Moreover, McAuliffe tried to graft Donald Trump’s worst actual and rhetorical excesses directly on to his opponent’s real persona beneath that outwardly reasonable surface skin. Then McAuliffe effectively ignored (or perhaps exacerbated) a rising groundswell of anger among some voters over continuing Covid restrictions related to children’s education, increased community control of public school curricula, including the assignment of Toni Morrison’s Pulitzer Prize-winning novel, Beloved, to some high school students, and, inevitably, that ever convenient whipping boy, critical race theory.
Further, McAuliffe did not help himself much when he seemed to be telling parents to back off — that parents didn’t (and implying they really shouldn’t) have a direct role in managing educational activities in their children’s schools. In the end, McAuliffe’s candidacy withered on the vine. (Murphy’s campaign, meanwhile, was stung by rising anger over the state’s high taxes, even if he also had received credit for its effective responses to Covid and the subsequent economic recovery there that has increasingly kicked in.)
Back in Virginia, demonstrating an unusual degree of political savvy and an ability to find and ride community concerns unlikely in a political neophyte (Glenn Youngkin was previously a financial services savant with no prior political, elected office), Youngkin found a course that embraced many of Donald Trump’s positions, even as he largely eschewed mentioning the ex-president’s name, and held Trump-the-person at extreme arm’s length.
He even shrugged off entreaties by Trump that the latter could hold rallies on behalf of Youngkin. True to form, Trump did hold an online rally that served as a call for voters to back the candidate as a Trump-lite one, perfectly designed for Virginia’s increasingly blue state status. Oh, and to remind supporters that the Trumpeter would be back.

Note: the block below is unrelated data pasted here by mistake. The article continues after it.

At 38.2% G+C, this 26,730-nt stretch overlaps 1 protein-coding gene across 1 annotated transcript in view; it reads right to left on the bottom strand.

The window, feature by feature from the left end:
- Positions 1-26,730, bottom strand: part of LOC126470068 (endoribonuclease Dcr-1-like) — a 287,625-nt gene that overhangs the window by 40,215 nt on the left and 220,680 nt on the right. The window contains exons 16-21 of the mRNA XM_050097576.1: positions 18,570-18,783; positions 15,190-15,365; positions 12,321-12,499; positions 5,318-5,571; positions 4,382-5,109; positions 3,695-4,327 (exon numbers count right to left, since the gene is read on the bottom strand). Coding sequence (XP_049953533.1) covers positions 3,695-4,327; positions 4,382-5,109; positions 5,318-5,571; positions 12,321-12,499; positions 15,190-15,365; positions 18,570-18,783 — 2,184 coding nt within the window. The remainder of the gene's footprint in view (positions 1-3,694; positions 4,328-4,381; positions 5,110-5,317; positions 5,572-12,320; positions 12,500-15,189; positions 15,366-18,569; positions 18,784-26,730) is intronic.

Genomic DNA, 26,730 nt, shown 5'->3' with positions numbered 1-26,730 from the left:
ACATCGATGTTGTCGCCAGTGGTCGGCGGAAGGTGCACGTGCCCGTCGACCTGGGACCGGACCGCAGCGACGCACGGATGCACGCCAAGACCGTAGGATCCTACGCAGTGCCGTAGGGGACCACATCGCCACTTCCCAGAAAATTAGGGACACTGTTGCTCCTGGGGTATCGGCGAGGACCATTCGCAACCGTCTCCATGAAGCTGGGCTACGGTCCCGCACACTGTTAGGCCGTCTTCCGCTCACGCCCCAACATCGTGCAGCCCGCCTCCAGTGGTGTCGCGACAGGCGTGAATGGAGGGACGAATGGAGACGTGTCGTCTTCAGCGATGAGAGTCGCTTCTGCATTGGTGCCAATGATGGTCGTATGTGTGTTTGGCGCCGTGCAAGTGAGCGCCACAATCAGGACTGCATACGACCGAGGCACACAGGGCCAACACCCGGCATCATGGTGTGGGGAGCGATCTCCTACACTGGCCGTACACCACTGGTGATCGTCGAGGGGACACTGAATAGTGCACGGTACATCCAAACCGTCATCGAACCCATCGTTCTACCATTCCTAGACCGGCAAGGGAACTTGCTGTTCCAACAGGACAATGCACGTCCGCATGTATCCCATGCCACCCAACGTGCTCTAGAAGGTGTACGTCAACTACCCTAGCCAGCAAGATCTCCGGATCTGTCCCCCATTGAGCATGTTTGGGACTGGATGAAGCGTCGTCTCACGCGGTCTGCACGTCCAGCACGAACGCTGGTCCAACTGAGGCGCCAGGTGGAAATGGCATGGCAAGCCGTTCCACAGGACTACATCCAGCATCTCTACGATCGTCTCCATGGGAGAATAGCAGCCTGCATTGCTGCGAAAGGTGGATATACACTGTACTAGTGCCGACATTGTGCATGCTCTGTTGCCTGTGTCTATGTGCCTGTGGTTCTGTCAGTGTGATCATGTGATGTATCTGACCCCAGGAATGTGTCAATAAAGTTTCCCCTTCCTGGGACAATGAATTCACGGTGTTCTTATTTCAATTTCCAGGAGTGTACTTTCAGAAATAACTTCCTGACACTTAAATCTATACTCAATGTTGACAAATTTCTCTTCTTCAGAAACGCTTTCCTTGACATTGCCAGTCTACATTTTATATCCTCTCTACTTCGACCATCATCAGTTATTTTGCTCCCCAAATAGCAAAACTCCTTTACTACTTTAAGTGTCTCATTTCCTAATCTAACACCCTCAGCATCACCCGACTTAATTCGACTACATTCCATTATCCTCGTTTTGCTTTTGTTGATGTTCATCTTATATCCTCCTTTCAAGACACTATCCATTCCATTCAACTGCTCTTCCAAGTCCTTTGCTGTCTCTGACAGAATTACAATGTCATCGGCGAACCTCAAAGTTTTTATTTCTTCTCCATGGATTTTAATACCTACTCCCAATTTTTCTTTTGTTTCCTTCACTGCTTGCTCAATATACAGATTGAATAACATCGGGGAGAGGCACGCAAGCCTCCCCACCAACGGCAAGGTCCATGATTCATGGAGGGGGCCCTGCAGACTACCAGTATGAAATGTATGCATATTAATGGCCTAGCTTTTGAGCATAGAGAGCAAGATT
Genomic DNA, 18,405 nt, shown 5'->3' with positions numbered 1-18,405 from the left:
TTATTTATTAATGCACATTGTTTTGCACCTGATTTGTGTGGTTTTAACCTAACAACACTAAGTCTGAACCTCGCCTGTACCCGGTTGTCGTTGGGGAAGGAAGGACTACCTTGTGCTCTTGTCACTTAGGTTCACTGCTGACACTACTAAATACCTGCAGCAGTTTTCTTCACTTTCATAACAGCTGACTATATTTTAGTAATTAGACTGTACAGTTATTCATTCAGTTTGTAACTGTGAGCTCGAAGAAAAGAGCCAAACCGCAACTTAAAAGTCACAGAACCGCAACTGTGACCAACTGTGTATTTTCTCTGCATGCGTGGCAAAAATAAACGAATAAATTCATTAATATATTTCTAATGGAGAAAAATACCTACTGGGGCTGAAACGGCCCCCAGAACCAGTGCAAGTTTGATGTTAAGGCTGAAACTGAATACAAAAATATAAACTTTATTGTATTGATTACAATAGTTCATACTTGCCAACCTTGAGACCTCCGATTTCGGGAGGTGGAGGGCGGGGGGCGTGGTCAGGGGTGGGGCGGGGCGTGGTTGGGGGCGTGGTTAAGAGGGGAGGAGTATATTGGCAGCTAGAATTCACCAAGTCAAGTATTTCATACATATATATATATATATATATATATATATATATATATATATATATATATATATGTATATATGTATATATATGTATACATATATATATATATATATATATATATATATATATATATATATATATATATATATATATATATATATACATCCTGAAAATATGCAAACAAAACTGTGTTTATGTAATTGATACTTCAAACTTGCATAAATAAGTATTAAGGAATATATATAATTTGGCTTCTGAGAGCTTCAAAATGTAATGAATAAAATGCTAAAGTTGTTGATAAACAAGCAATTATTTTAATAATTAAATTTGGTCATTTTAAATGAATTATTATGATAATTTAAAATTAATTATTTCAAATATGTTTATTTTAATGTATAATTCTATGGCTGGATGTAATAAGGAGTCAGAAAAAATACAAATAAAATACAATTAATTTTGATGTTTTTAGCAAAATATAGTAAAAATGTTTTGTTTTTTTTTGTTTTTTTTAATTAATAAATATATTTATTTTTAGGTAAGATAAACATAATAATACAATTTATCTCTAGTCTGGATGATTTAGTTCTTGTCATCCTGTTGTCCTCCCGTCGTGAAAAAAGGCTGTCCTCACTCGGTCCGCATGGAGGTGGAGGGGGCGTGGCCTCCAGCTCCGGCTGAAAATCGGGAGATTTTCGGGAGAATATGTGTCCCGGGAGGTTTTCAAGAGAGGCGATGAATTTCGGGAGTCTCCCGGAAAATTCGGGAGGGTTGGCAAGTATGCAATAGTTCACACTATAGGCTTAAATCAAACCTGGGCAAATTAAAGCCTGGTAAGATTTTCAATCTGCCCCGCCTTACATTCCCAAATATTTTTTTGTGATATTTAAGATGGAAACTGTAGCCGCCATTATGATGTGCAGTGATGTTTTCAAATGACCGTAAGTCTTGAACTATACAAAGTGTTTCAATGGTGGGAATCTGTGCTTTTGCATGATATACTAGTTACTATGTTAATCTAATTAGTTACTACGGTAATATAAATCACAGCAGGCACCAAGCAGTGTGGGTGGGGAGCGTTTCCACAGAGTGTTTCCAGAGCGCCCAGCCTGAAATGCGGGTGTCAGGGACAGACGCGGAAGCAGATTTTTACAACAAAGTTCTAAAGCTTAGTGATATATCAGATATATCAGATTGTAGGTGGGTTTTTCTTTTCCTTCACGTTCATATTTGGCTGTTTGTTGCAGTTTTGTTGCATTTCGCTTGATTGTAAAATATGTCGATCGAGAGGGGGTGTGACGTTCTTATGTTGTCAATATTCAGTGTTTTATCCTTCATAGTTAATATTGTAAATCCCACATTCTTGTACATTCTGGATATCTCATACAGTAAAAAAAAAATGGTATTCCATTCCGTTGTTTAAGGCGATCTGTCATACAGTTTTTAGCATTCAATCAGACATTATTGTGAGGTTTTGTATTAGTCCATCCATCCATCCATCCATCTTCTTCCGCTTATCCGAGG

Crucial in all this, and something to be studied, dissected, analysed and examined molecule by molecule, is Youngkin’s victory as a roadmap for successful Republican candidacies in the midterm election next year, and, then, more theoretically, for the presidential election year of 2024 as well — in both purple and even blue states.
Holding on to the Republican core and that fanatical Trump MAGA base, the Youngkin campaign was also designed to win back a significant share of suburban independents who had been disgusted by Trump and were thus important for the Biden win in 2020. The idea was to successfully appeal to those who conceivably could be re-attracted to Republican candidates, just as long as such candidates did not demonstrate that unbridled rage, anger, bottomless grievance, smarminess, lies, prevarications, insults and invective that had been the hallmark of the Trump campaigns.
Going forward to 2022, Democrats now have their work cut out for themselves. They must begin posting actual legislative wins that translate clearly to the benefit of individual voters. They must figure out how to pull that supposed mask of moderation off Republican candidates in order to show the inner Trump of many of them. And they must demonstrate tangibly that the pandemic is finally receding; that immigration issues can be managed, and that the economy can truly reignite and climate issues can begin to turn a corner — and all of this before mid-year 2022.
Oh, and while they are at it, the Chinese-American frenemies competition can be adroitly managed, and Iran, North Korea and other hotspots will not spiral out of control for America. Taken together, this is quite a homework list.
A final irony for this Virginia governor’s race is that back in 1969, another governor’s election had led to another outsider, Linwood Holton, winning it. Holton was the first Republican to win statewide office in the 20th century, breaking the lock-hold Senator Harry Byrd’s staunchly segregationist and racist political machine had held over Virginia politics for half a century.
Holton, running as a reformist candidate, successfully brought together a coalition of reform-minded Democrats, Republicans and black voters (who were joining political life in increasing numbers by virtue of the enforcement of 1965’s national Voting Rights Act). In office, among other major moves, Holton enforced school integration throughout the state in its public accommodations and public schools, and he and his wife led by example, sending their children to a mainly minority public school in the state capital of Richmond dictated by the district where their residence was located.
In their obituary the other day, the Washington Post said of Holton, “He persuaded the legislature to raise the income tax and the gasoline tax, and he used the money for environmental protection, higher education and transportation projects. But he called his work on race relations ‘the greatest source of satisfaction and pride for me.’
“In his inaugural address from the steps of the Capitol of the old Confederacy, Mr. Holton quoted Abraham Lincoln in calling for an open society that operates ‘with malice toward none, with charity for all.’ ”
Holton died at the age of 98, less than a week before this most recent election. One has to wonder what Holton would have said of a Trump-lite candidate like Glenn Youngkin, let alone the Trumpster himself. DM